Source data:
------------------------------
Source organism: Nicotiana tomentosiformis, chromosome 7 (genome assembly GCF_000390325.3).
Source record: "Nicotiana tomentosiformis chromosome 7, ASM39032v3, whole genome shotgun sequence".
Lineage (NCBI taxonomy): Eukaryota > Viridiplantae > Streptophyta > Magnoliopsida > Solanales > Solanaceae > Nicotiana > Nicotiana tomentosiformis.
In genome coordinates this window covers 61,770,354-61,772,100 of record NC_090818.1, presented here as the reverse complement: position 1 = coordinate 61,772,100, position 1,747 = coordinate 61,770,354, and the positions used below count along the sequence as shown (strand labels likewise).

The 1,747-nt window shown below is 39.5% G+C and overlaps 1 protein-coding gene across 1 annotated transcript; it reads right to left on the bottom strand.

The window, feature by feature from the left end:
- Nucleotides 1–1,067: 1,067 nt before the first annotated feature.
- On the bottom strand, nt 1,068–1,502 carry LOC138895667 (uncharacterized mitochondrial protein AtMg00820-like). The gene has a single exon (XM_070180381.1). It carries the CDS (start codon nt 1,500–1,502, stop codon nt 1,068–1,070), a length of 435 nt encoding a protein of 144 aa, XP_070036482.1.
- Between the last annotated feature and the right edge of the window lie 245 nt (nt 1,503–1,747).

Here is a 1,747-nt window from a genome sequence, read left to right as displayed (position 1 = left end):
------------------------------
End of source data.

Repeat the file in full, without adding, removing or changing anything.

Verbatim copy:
Source organism: Nicotiana tomentosiformis, chromosome 7 (genome assembly GCF_000390325.3).
Source record: "Nicotiana tomentosiformis chromosome 7, ASM39032v3, whole genome shotgun sequence".
Lineage (NCBI taxonomy): Eukaryota > Viridiplantae > Streptophyta > Magnoliopsida > Solanales > Solanaceae > Nicotiana > Nicotiana tomentosiformis.
In genome coordinates this window covers 61,770,354-61,772,100 of record NC_090818.1, presented here as the reverse complement: position 1 = coordinate 61,772,100, position 1,747 = coordinate 61,770,354, and the positions used below count along the sequence as shown (strand labels likewise).

The 1,747-nt window shown below is 39.5% G+C and overlaps 1 protein-coding gene across 1 annotated transcript; it reads right to left on the bottom strand.

The window, feature by feature from the left end:
- Nucleotides 1–1,067: 1,067 nt before the first annotated feature.
- On the bottom strand, nt 1,068–1,502 carry LOC138895667 (uncharacterized mitochondrial protein AtMg00820-like). The gene has a single exon (XM_070180381.1). It carries the CDS (start codon nt 1,500–1,502, stop codon nt 1,068–1,070), a length of 435 nt encoding a protein of 144 aa, XP_070036482.1.
- Between the last annotated feature and the right edge of the window lie 245 nt (nt 1,503–1,747).

Here is a 1,747-nt window from a genome sequence, read left to right as displayed (position 1 = left end):